The Health Benefits of Bromelain

Dr. Group
by Dr. Edward Group DC, NP, DACBN, DCBCN, DABFM
Last Updated on
Bromelain is a protein-digesting enzyme that is found in pineapples.

Bromelain is a protein-digesting (proteolytic) enzyme complex that’s found in pineapple (Ananas comosus). The enzyme is present both in the fruit itself and in higher concentrations in the stem. It can hydrolyze or break down a variety of types of protein in both acid and alkaline environments.

Originally isolated in the late 1800s, bromelain includes a family of sulfhydryl-containing enzymes found in pineapple. Besides proteolytic enzymes, bromelain contains other enzymes, including a peroxidase, acid phosphatase, several protease inhibitors and organically bound calcium.[1] Bromelain plays a key role in digestion, and perhaps more importantly, its properties have prompted many practitioners to use it as an agent in wound healing and the prevention of illness and irritation for decades.

What Does Bromelain Do?

The proteolytic enzymes in bromelain break down protein. This has fairly obvious benefits when you consider that most high-protein foods have been thoroughly cooked, which destroys most of the naturally occurring enzymes. Bromelain assists the body's digestive mechanisms in reducing very large, complex protein molecules into smaller peptide units or individual amino acids. These smaller peptide units are crucial for your body’s production of muscle tissue, neurotransmitters, and other protein-based molecules.

Many of the enzyme’s benefits, however, come into play when it is absorbed in the small intestine; this absorption makes possible its systemic effects such as reducing redness, swelling, and irritation that can wreak havoc on the body’s overall health.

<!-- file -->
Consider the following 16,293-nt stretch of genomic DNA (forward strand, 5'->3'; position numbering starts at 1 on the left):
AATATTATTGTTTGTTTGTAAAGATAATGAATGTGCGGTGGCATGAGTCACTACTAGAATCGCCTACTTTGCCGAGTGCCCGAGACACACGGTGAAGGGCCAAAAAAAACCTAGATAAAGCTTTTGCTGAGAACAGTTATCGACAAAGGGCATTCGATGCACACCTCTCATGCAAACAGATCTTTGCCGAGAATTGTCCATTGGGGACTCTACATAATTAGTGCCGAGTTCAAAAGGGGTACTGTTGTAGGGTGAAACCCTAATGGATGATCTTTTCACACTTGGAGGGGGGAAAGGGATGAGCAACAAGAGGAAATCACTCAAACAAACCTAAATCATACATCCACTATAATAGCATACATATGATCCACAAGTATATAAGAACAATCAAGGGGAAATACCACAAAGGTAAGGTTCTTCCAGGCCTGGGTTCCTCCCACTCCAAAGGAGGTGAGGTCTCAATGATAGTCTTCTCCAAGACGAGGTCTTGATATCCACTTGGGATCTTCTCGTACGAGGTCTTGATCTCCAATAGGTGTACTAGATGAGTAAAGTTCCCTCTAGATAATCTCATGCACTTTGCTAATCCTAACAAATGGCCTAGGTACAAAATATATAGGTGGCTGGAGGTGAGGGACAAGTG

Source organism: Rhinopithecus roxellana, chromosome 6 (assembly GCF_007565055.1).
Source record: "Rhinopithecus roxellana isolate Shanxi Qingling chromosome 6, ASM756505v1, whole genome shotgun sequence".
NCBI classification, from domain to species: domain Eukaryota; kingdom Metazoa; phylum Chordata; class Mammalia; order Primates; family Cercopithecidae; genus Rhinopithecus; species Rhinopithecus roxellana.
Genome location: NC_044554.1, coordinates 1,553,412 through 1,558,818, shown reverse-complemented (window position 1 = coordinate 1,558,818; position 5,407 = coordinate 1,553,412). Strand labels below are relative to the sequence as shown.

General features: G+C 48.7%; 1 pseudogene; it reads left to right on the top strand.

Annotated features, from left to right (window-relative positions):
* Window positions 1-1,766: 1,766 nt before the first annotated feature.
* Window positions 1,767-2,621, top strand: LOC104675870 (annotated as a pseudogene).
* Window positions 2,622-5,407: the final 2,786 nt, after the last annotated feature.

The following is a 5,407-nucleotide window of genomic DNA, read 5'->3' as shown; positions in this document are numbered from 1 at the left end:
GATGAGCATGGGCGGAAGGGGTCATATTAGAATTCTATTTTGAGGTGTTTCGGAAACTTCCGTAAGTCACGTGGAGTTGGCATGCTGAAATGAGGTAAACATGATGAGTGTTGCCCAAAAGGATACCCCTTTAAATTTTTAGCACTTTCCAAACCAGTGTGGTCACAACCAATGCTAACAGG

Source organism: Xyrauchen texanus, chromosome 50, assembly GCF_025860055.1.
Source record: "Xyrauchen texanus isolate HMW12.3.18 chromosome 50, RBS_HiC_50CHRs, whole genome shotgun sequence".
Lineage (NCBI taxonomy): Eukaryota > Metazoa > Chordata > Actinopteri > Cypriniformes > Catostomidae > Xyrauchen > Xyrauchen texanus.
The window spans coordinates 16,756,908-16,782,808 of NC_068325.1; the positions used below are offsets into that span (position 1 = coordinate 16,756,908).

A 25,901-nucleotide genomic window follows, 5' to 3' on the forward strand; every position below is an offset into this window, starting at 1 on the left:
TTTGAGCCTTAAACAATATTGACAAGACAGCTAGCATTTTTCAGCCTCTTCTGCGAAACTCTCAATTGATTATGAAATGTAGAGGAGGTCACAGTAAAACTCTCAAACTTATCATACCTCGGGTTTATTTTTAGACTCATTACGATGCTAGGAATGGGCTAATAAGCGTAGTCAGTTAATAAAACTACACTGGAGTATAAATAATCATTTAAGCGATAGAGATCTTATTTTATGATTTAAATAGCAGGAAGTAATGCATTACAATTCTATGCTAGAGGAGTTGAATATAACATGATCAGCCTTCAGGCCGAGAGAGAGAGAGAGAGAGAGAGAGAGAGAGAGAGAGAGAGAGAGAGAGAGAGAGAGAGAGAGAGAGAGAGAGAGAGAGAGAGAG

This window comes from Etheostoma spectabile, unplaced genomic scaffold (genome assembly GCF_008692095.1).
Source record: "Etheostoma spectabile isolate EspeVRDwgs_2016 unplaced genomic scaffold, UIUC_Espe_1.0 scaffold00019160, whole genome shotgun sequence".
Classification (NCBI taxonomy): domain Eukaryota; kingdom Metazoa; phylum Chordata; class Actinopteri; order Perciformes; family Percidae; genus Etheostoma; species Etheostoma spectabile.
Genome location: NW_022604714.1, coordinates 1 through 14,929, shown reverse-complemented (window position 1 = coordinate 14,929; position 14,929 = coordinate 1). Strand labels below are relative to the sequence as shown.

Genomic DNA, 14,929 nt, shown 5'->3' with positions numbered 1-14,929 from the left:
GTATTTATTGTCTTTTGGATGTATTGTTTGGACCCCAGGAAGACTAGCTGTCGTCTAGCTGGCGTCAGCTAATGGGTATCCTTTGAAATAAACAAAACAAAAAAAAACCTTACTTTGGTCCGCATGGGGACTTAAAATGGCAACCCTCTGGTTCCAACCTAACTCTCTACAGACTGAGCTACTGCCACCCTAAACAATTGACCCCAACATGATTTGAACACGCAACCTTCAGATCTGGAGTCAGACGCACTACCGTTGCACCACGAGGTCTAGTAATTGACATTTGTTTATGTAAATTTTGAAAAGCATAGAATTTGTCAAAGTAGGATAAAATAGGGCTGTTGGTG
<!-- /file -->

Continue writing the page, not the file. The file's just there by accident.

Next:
The Health Benefits of Bromelain

Traditionally, indigenous peoples from South America used pineapples to reduce digestive upset and reduce irritation, as well as other therapeutic uses.[2] Here are some of the other amazing health benefits of this enzyme, as well as the studies that support the benefits of bromelain.

1. Reduces Swelling and Redness

Bromelain was approved in Europe as an effective remedy for swelling after surgery. Research shows that the bromelain enzyme may lower swelling, stop bruising, speed up healing time, and reduce discomfort following surgical procedures. One double-blind study of over 150 women who received episiotomies (surgical cuts in the perineum) during childbirth, found that women given large servings of oral bromelain over a period of three days, beginning four hours after delivery, showed a huge decrease in swelling, and discomfort.[3] Ninety percent of women taking the supplement showed excellent recovery compared to 44% of women in the placebo group.

2. Eases Sinus Discomfort

Bromelain is one of the most popular supplements in European countries such as Germany, where it is commonly used for sinus discomfort. Some research suggests that bromelain is effective at reducing discomfort and swelling.[4]

3. Assists Burn and Wound Recovery

Due to its beneficial properties, bromelain has long been used on wounds, and it’s being studied for topical applications for burns, injuries, and gunshot wounds. Studies in humans and animals show that bromelain helps slough off dead tissue from wounds and burns.[5] Other studies show it promotes healing when applied topically to second- and third-degree burns.[5]

4. Helps Insect Bites and Stings

Bromelain may be applied topically to reduce swelling and discomfort associated with itchy insect bites and stings. Traditionally, a pineapple was used to help with insect bites as well as snake venom in South America, and there are patents associated for its use for these purposes.